Clifton is both a suburb of Bristol, England, and the name of one of the city's thirty-five council wards. The Clifton ward also includes the areas of Cliftonwood and Hotwells (see below). Until 1898 Clifton St Andrew was a separate civil parish within the County Borough of Bristol.
Clifton ward, which includes Hotwells, has a population of 10,452 in 5,007 households, according to adjusted figures for the 2001 census. On the same basis, Clifton East ward has a population of 9,538 in 4,741 households. In Clifton ward, 27% of the adult population (aged 16 to 74 years) is in full-time education.
Clifton is situated between the central part of the City of Bristol and the River Avon which, at this point, flows through a very deep gorge.
Clifton is one of the oldest and most affluent areas of the city, much of it having been built with profits from tobacco and the slave trade. It was at one time a separate settlement in Gloucestershire but became attached to Bristol by continuous development during the Georgian era and was formally incorporated into the city in the 1830s.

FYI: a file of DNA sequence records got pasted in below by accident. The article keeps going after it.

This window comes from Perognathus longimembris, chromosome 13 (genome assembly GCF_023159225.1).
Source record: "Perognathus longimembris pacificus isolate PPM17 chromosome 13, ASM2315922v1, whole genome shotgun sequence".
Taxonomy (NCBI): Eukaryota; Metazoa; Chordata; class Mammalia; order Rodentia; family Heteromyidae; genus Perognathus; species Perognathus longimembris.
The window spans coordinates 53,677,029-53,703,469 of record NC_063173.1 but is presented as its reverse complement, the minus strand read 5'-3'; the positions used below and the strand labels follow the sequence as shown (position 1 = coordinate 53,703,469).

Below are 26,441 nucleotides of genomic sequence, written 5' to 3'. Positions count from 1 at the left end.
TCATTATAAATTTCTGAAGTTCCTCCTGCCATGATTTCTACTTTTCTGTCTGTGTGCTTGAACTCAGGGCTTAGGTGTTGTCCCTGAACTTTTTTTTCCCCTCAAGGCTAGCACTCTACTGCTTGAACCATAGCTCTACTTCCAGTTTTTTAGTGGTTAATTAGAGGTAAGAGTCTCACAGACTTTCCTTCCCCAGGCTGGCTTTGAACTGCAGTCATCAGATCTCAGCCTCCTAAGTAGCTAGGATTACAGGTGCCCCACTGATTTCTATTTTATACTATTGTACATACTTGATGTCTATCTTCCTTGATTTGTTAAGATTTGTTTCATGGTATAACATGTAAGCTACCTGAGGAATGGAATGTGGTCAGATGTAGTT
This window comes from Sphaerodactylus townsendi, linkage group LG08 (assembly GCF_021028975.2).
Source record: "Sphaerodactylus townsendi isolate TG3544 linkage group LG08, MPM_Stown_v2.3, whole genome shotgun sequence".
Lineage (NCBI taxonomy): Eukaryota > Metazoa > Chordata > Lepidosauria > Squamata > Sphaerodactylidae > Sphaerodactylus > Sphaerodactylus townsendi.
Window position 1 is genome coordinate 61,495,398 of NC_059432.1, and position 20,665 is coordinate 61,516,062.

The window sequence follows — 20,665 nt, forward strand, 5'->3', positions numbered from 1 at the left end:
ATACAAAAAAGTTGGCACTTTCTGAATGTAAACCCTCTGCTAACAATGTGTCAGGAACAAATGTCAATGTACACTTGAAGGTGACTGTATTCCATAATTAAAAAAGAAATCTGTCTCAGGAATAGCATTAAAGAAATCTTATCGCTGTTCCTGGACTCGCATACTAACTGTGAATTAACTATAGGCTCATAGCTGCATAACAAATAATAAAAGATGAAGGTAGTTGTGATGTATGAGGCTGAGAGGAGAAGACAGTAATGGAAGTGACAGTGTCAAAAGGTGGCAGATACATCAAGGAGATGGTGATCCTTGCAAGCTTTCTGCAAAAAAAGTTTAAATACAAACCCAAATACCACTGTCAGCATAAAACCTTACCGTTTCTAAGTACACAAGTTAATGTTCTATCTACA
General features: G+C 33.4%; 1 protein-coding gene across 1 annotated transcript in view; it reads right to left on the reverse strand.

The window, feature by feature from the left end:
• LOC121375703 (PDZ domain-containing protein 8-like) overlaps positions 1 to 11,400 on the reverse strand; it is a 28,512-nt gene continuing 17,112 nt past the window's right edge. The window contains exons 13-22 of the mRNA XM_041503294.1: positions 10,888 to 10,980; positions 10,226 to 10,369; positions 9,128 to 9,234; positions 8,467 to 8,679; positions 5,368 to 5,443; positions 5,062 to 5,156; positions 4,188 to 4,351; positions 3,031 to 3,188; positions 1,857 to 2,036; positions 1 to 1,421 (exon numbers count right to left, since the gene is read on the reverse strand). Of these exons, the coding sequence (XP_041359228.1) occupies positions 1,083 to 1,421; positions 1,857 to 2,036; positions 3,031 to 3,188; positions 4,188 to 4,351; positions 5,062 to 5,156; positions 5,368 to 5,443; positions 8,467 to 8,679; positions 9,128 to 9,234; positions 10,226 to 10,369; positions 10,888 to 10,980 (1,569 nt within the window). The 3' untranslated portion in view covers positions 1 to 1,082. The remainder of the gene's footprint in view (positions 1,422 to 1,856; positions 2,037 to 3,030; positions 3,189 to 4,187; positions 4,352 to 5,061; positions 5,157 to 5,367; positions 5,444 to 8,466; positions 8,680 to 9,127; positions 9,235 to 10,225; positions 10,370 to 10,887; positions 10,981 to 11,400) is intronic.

Cliftonwood is a small suburb of the English port city of Bristol. It is bounded approximately by the Hotwell Road to the south, Jacob's Wells Road and Constitution Hill to the east and northeast, Clifton Vale to the West, and by the gardens of Goldney Hall, a University of Bristol hall of residence, to the north. Some sources spell the area Cliftonwood (one word), and some Clifton Wood (two words).
Hotwells is a district of the English port city of Bristol. It is located to the south of and below the high ground of Clifton, and directly to the north of the Floating Harbour. The southern entrance to the Avon Gorge, which connects those docks to the sea, lies at the western end of Hotwells. Bristol Cathedral is situated at the eastern end of Hotwells, adjacent to The Council House and College Green. Hotwells forms part of the city ward of Clifton. The 19th century chemist Sir Humphry Davy, worked in Hotwells.
See also the Wikipedia article Hotwells
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